Long he spoke, and ever he urged the Noldor to follow him and by their own prowess to win freedom and great realms in the lands of the East, before it was too late; for he echoed the lies of Melkor, that the Valar had cozened them and would hold them captive so that Men might rule in Middle-earth. Many of the Eldar heard then for the first time of the Aftercomers. 'Fair shall the end be,' he cried, though long and hard shall be the road! Say farewell to bondage! But say farewell also to ease! Say farewell to the weak! Say farewell to your treasures! More still shall we make. Journey light: but bring with you your swords! For we will go further than Oromë, endure longer than Tulkas: we will never turn back from pursuit. After Morgoth to the ends of the Earth! War shall he have and hatred undying. But when we have conquered and have regained the Silmarils, then we and we alone shall be lords of the unsullied Light, and masters of the bliss and beauty of Arda. No other race shall oust us!'
The Silmarillion - Chapter 9 "Of the Flight of the Noldor"

For reference, these two passages were based on a section from the Narn (War of the Jewels p166) and a section from the Annals of Aman (Morgoth's Ring p111-112), respectively. The published text is essentially just a more polished version of the originals, but it's worth noting that the Fëanor's speech had one extra line: "But by the blood of Finwe! unless I dote, if the cowards only remain, then grass will grow in the streets. Nay, rot, mildew, and toadstool."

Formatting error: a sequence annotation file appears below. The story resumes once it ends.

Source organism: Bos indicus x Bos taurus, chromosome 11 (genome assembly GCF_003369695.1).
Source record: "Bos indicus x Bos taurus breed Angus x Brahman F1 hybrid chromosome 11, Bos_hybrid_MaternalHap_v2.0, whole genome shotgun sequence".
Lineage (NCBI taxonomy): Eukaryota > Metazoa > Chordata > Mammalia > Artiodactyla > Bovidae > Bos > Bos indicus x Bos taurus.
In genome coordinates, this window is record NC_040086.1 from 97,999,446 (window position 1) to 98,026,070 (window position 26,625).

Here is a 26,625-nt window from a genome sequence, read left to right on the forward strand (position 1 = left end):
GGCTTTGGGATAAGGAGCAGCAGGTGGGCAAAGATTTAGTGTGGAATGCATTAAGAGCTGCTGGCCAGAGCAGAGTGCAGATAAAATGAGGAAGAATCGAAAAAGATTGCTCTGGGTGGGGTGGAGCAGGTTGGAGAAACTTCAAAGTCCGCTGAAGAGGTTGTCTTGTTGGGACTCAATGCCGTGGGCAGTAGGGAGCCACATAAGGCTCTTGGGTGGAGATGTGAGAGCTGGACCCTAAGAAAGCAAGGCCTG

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    Aurë entuluva!
    – SQB
    Aug 1 at 7:42
  • @SQB - Hurin was a man though.
    – ibid
    Aug 1 at 12:36
  • Neither of those is properly a battle speech. A battle speech is a specific literary genre (see the link in dbmag9's comment for an overview), and it's pretty much absent from Tolkein's work.
    – Mark
    Aug 1 at 22:24
  • @ibid yeah, but I couldn't let it go unanswered.
    – SQB
    Aug 2 at 7:56
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A battle speech is a specific literary genre, and follows specific patterns. The codifier for this is Thucydides’ Histories; most Greco-Roman and modern battlefield speeches, both literary and historical, follow this same pattern:

  1. The opening, focused on the bravery of the men.
  2. An acknowledgement of the dangers ahead.
  3. The gains from victory and the consequences of defeat.
  4. Why the speaker expects the army will win.
  5. The conclusion

See, for example, Patton's Speech to the Third Army.

Tolkien doesn't have any battle speeches of this sort in his work. Théoden's poem, and much of Rohirrim culture, comes from the Anglo-Saxon tradition. You can find poems in this pattern in works like Beowulf, and being specific to the Anglo-Saxon/Rohirrim culture, it would be surprising to find Elves speaking this way.